UT-Austin Will Require Employees To Begin Self-Reporting Arrests

“I think it’s an appropriate response if you do it very, very carefully…There are a lot of ways that this can blow up in your face.”

By Jill AmentApril 9, 2018 1:21 pm| ,

After months of scrutiny over why University of Texas Professor Richard A. Morrisett – who pleaded guilty to a felony account of assaulting his girlfriend – was allowed to stay on the job, employees at the university will now face a tougher policy that requires them to self-report any arrest, as well as the ultimate disposition of the case. The announcement went out last week in a letter to employees from UT-Austin President Greg Fenves.

The new rule also means employees caught driving under the influence – or arrested for drug use – would have to self-report, even if the charges were baseless.

Richard Carlson, professor of law at South Texas Law School in Houston, says the new policy could raise questions about violating employees’ constitutional rights.

“Even with the constitutional rights, employers have a lot of power to ask questions and to regulate your conduct within certain limits,” Carlson says.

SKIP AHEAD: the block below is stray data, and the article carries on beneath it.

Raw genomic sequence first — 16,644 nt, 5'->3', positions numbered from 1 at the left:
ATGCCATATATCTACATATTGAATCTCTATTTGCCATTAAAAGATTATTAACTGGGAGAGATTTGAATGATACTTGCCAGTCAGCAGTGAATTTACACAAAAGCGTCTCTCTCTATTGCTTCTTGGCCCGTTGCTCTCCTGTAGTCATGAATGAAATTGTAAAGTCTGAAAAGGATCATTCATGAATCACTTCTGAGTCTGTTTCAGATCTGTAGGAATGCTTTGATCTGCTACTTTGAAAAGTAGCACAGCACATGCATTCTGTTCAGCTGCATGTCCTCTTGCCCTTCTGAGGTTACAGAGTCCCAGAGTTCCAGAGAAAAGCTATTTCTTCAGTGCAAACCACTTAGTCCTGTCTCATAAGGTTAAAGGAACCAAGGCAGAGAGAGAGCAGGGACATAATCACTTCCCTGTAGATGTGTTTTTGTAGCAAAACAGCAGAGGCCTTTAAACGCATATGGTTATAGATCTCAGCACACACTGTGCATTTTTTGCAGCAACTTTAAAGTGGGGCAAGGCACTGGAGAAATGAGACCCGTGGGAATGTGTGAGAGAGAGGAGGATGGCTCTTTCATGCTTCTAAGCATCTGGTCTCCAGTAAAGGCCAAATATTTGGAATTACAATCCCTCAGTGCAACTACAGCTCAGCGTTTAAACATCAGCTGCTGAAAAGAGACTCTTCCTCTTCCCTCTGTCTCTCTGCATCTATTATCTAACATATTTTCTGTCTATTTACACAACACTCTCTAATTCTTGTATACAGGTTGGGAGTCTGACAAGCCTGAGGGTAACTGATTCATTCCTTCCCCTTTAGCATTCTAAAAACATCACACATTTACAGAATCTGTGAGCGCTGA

He says the school faces significant challenges with implementing the new policy.

“There will be cases in which people will fail to self-report,” he says. “You can imagine if you’ve just been arrested and you spent the night in jail, self-reporting to your employer might be the last thing on your mind. You have lots of other things to worry about. So there are going to be both purposeful and inadvertent failures to comply with this rule.”

Once the arrest is reported, Carlson says, having that information is a huge responsibility for the school. The information has to be managed carefully to protect privacy, but there are others concerns, too – can the policy treat all employees fairly?

“There’s been a lot of talk about the fact that there are disparate rates of arrest between whites and blacks,” he says. “The disparity is most pronounced in certain types of arrests – disorderly conduct, which is a charge that the police might bring against you when they haven’t really got anything else to charge you with. If you a conflict with a police officer, that would be the sort of charge that the police officer is most likely to cite you with.”

Despite the hurdles, Carlson says it’s not a bad idea.

“I think it’s an appropriate response if you do it very, very carefully. What worries me a little bit is that other employers will try to model this, that they will see this as the green light to adopt a policy like this on their own, not appreciating just how complicated it is,” he says. “There are a lot of ways that this can blow up in your face.”

Written by Jen Rice.